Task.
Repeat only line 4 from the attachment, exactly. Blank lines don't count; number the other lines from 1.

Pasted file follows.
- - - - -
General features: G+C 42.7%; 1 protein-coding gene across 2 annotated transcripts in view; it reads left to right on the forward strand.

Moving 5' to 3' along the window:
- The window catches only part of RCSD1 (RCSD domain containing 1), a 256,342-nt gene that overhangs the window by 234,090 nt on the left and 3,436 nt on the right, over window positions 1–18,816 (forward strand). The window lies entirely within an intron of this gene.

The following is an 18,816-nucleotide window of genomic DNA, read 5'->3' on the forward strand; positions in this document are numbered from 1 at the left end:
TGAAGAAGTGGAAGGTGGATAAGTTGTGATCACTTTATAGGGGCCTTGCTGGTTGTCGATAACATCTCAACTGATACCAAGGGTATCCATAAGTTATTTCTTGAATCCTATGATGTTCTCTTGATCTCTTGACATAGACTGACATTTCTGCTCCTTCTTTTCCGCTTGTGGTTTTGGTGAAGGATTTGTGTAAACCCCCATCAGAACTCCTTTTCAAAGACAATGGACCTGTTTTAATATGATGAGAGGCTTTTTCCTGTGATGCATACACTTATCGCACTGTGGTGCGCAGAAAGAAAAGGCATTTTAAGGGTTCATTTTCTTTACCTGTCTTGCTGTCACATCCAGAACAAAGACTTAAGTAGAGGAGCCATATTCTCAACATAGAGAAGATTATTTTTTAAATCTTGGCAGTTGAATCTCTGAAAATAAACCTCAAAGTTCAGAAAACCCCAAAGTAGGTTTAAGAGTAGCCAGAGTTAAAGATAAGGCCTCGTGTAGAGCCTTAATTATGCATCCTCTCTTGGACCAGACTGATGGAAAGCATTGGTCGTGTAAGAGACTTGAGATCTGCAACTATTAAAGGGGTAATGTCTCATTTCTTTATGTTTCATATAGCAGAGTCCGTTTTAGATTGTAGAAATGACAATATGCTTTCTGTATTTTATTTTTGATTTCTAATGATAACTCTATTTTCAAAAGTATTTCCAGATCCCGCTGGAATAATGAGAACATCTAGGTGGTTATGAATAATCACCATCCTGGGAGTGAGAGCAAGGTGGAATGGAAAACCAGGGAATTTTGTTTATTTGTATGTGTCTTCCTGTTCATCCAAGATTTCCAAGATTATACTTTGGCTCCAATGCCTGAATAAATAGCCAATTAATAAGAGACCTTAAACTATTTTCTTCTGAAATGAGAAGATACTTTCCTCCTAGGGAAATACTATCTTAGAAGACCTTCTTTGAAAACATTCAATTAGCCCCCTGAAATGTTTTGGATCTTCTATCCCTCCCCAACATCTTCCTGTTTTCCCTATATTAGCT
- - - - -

The following is an 18,816-nucleotide window of genomic DNA, read 5'->3' on the forward strand; positions in this document are numbered from 1 at the left end: